• ——— (1894). The Idea of Biblical Theology as a Science and as a Theological Discipline: The Inauguration Of Rev. Geerhardus Vos, Ph.D., D.D., as Professor Of Biblical Theology. New York: A. D. F. Randolph. OCLC 8838483.
  • ——— (1903). The Teaching of Jesus Concerning the Kingdom of God and the Church. New York: American Tract Society. OCLC 3919537.
  • ——— (1922). Grace and Glory: sermons preached in the chapel of Princeton Theological Seminary. Grand Rapids, MI: Reformed Press. OCLC 4995486.
  • ——— (1926). The Self-Disclosure of Jesus: The Modern Debate about the Messianic Consciousness. New York: George H. Doran Co. OCLC 2430774.
  • ——— (1930). The Pauline Eschatology. Grand Rapids, MI: Baker Book House. OCLC 697175240.
  • ——— (1931). Charis, English Verses. Princeton, NJ: Princeton Theological Seminary.[4]
  • ——— (1933). Western Rhymes. Princeton, NJ: Princeton Theological Seminary.[5]
  • ——— (1934). Biblical Theology: Old and New Testaments. Philadelphia, PA: Theological Seminary of the Reformed Episcopal Church. OCLC 66323285.
  • ——— (1944). The Teaching of the Epistle to the Hebrews. Philadelphia, PA: Theological Seminary of the Reformed Episcopal Church. OCLC 5971869.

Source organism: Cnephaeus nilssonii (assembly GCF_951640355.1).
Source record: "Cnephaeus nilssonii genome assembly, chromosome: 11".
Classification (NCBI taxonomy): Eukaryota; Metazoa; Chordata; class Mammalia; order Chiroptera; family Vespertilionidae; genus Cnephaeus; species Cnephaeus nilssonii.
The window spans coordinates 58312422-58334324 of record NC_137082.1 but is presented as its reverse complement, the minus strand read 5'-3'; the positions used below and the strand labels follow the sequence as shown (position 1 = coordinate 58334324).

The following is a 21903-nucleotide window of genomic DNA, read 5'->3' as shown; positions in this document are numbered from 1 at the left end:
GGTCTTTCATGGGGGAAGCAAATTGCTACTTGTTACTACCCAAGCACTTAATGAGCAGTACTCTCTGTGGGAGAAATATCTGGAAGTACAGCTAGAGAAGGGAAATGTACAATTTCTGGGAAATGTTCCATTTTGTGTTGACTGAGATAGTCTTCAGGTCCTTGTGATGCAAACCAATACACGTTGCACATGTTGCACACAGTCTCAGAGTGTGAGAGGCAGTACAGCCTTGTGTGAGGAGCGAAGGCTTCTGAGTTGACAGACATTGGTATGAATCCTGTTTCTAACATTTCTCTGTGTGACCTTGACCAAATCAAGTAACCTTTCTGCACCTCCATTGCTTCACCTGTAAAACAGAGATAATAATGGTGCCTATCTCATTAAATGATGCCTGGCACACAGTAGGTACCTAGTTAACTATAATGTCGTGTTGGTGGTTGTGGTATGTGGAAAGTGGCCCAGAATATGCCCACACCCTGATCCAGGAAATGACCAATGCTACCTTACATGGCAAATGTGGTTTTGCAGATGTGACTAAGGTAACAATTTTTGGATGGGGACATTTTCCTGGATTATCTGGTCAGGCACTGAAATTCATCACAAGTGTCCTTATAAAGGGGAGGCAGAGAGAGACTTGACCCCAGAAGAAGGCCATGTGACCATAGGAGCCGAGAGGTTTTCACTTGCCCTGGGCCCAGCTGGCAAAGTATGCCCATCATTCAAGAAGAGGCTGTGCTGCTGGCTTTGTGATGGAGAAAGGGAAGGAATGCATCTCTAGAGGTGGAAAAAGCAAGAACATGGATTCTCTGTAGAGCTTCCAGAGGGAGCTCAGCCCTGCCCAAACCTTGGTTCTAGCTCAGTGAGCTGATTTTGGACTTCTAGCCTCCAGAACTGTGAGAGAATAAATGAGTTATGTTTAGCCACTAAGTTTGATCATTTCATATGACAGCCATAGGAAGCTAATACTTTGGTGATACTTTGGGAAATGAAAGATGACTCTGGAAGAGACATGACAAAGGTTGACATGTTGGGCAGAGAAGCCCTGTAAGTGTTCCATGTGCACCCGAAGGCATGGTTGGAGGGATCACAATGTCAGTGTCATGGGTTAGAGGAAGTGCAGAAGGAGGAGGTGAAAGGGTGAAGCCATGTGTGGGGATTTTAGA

Published posthumously

  • ——— (2001). The Eschatology of the Old Testament Phillipsburg, NJ. P&R Publishing. ISBN 9780875521817. OCLC 45888861.
  • ——— (1980). Redemptive History and Biblical Interpretation: The Shorter Writings of Geerhardus Vos. Phillipsburg, NJ: P&R Publishing. ISBN 9780875522708. OCLC 6968978.
  • ——— (2013). The Collected Reviews of Geerhardus Vos. Bellingham, WA: Lexham Press.
  • ——— (2013). The Collected Articles of Geerhardus Vos. Bellingham, WA: Lexham Press.
  • ——— (2013). The Collected Dictionary Articles of Geerhardus Vos. Bellingham, WA: Lexham Press.
  • ——— (2013). Reformed Dogmatics: Volume 1 - Theology Proper. Translated by Gaffin, Richard B. Bellingham, WA: Lexham Press.
  • ——— (2014). Reformed Dogmatics: Volume 2 - Anthropology. Translated by Gaffin, Richard B. Bellingham, WA: Lexham Press.
  • ——— (2015). Reformed Dogmatics: Volume 3 - Christology. Translated by Gaffin, Richard B. Bellingham, WA: Lexham Press.
  • ——— (2015). Reformed Dogmatics: Volume 4 - Soteriology. Translated by Gaffin, Richard B. Bellingham, WA: Lexham Press.
  • ——— (2016). Reformed Dogmatics: Volume 5 - Ecclesiology, the Means of Grace, Eschatology. Translated by Gaffin, Richard B. Bellingham, WA: Lexham Press.

Journal articles[edit]

References[edit]

  1. ^ a b Richard H. Harms (2003). "Geerhardus Vos, Calvin's first Ph.D." Retrieved January 26, 2011.
  2. ^ James T. Dennison, Jr. "Geerhardus Vos: Life Between Two Worlds". Kerux. Retrieved January 26, 2011.
  3. ^ "The Mosaic Origin of the Pentateuchal Codes". Retrieved December 4, 2018.
  4. ^ "Charis, English Verses" (PDF). Retrieved December 4, 2018.
  5. ^ "Western Rhymes" (PDF). Retrieved December 4, 2018.
  6. ^ "The Scriptural Doctrine of the Love of God" (PDF). Retrieved December 4, 2018.
  7. ^ "Jeremiah's Plaint and its Answer" (PDF). Retrieved December 4, 2018.

Further reading[edit]

External links[edit]